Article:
Creating a Safety Net for a Wide Range of Traumas

Claudia Rojas (bio) discusses the types and effects of traumas experienced by students at the Community Health Advocates School, a trauma-informed high school.

So here at the Community Health Advocates School our students come with different sorts of traumas and I could honestly say that on a daily basis we're dealing with something. So it ranges. We are currently dealing with bullying, whether it's face-to-face bullying or cyberbullying is a huge issue right now at our school. We're dealing with victims of child abuse, homelessness, runaways, prostitution, students who have experienced seeing a family member be shot or have been shot themselves, sometimes death in the family, sometimes because of illness, long-term illness, or violence in the community.

We have children who are in foster homes or group homes and so helping them deal with just the impact of not having parents. A lot of our students are being raised by grandparents. A lot of our students are on probation, they've already been in trouble with the law and so that brings a whole different dynamic and "How do I grapple with that and also focus on coming to school every day and studying?"

The other thing is poverty. That's trauma that students face when they don't have enough food to eat sometimes. We realize that the food we provide at school is sometimes the only meal that they'll have, which also is the reason we decided to be one of the only high schools in Los Angeles Unified School District to provide breakfast in the classroom. We wanted to do that because — what that is is we'll bring the breakfast into their advisory where they're having their community circles and they get to break bread with their peers and their teachers. Then hopefully, if every student eats, we know that at least they started off with breakfast in their bellies before they start their classes.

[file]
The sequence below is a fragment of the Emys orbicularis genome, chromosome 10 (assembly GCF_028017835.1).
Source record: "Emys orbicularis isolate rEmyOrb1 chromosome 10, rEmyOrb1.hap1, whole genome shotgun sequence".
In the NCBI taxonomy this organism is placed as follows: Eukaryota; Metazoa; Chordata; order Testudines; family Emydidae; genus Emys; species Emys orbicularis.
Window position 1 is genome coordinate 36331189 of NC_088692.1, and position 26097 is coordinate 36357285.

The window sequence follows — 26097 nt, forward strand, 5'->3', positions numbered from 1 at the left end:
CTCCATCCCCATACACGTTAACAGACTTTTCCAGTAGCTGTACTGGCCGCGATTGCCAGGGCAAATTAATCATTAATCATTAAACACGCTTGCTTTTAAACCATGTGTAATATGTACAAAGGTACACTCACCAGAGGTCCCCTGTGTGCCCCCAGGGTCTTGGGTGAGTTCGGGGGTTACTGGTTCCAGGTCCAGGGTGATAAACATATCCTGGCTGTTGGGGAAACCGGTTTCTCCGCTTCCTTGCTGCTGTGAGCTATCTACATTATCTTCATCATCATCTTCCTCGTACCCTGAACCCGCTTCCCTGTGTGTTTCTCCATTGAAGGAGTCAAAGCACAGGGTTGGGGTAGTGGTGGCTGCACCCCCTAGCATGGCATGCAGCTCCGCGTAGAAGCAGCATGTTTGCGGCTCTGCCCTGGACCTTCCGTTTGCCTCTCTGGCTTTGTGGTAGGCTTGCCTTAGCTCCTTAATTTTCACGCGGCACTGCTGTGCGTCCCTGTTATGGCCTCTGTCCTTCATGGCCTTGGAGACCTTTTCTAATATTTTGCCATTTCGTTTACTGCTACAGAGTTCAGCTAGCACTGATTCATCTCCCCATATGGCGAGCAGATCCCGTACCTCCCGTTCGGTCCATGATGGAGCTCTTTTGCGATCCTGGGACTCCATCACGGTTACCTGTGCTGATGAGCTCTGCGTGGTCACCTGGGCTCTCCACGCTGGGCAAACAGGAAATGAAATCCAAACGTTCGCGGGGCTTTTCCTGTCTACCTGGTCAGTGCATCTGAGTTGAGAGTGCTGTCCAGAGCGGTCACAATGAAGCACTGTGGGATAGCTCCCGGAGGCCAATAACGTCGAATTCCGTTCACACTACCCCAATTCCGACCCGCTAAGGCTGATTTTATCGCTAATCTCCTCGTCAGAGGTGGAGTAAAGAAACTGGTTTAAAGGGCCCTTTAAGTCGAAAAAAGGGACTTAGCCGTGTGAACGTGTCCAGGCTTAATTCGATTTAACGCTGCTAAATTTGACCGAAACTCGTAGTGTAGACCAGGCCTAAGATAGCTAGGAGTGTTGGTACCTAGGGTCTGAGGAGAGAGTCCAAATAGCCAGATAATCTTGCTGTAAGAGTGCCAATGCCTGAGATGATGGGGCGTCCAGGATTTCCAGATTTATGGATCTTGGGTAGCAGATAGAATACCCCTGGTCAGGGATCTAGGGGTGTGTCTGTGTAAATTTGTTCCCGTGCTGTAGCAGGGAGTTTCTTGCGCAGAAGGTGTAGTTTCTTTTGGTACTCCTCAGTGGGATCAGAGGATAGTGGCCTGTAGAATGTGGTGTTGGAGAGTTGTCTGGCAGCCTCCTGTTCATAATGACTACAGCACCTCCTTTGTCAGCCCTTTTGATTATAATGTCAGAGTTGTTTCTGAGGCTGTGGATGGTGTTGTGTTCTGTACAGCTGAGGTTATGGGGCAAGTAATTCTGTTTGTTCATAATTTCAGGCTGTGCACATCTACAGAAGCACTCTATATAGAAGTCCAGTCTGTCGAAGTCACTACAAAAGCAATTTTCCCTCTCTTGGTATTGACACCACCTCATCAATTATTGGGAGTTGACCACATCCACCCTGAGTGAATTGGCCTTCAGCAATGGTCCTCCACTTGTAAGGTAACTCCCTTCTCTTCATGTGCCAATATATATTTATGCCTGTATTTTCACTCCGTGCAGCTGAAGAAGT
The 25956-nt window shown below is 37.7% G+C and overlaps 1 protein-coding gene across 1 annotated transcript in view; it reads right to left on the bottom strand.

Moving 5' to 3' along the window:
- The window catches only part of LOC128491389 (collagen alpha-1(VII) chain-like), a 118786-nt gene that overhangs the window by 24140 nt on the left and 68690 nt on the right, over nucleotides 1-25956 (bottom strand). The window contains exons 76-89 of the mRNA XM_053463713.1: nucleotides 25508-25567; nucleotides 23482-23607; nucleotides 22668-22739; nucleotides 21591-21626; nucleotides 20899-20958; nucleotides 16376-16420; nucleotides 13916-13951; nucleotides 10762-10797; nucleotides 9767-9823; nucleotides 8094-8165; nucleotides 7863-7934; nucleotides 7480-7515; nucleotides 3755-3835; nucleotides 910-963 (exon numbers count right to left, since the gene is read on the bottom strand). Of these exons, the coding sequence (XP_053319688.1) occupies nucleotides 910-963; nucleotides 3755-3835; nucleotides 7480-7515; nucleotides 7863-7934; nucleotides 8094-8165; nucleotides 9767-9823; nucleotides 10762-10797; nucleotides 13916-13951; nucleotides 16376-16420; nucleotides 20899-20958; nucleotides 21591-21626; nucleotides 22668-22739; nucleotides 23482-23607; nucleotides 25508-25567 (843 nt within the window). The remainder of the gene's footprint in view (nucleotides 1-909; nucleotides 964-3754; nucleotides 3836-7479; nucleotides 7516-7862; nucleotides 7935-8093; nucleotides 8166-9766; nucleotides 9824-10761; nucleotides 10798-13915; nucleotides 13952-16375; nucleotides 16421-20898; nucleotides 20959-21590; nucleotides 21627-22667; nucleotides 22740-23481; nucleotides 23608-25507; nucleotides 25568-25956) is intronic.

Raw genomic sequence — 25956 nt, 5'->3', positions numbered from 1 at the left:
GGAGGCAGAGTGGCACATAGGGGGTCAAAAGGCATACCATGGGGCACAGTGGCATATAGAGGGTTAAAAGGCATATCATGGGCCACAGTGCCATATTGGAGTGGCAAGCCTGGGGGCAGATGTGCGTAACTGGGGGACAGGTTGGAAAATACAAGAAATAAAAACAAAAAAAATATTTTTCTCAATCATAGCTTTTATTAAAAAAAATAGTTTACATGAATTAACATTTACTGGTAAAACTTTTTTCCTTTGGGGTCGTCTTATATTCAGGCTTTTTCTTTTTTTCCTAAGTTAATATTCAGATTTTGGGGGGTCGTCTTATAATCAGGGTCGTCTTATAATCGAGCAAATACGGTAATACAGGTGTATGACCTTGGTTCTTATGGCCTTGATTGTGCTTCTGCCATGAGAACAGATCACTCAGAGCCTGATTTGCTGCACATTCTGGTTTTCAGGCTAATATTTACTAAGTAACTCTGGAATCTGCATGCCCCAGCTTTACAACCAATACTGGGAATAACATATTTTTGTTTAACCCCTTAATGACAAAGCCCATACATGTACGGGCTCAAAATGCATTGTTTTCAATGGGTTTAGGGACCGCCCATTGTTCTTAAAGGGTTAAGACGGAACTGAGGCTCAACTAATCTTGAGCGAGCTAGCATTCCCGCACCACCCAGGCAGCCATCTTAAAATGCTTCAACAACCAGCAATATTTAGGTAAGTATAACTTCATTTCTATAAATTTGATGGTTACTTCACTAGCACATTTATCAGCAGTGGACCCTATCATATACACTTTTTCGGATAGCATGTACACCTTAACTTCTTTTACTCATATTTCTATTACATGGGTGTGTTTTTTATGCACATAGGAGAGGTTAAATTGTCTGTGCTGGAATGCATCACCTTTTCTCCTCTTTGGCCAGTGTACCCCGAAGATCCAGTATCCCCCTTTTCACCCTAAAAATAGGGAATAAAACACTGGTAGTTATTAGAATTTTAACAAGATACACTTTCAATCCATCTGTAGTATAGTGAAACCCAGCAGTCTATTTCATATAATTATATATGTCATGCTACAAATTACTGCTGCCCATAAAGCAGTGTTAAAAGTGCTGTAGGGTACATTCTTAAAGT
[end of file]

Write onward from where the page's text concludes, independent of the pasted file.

We worry about the traumas that students are faced with greatly, because we understand that if we're not addressing the needs that arise out of a student who has experienced trauma, then it's going to be so much more difficult for us to get them to be able to focus and concentrate and really learn. So that's why for us, building community, creating resources for them or not so much creating but tapping into resources, having communication with parents and families and also helping families when they're affected by whatever it is, the issues that they're experiencing. You know when you start to put all of those things together then it makes it easier for the student to really succeed.

I mean that's really our goal right, to make sure they graduate from high school number one and that they're prepared to go to college, because obviously if they are able to go to college, they'll attain post-secondary education and then be able to contribute positively to their family and their community and then obviously to our larger society.

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Excerpted from an interview at CBITS Summit 2013 in Santa Monica, CA.


More About "Trauma-Informed Schools"


More From Claudia Rojas (bio)

  • Applying Restorative Justice Through Community Circles

  • Hiring and Professional Development Practices of a Trauma-Informed School

  • Older Students Mentor Younger Students in a Trauma-Informed School

  • The Making of a Trauma-Informed School

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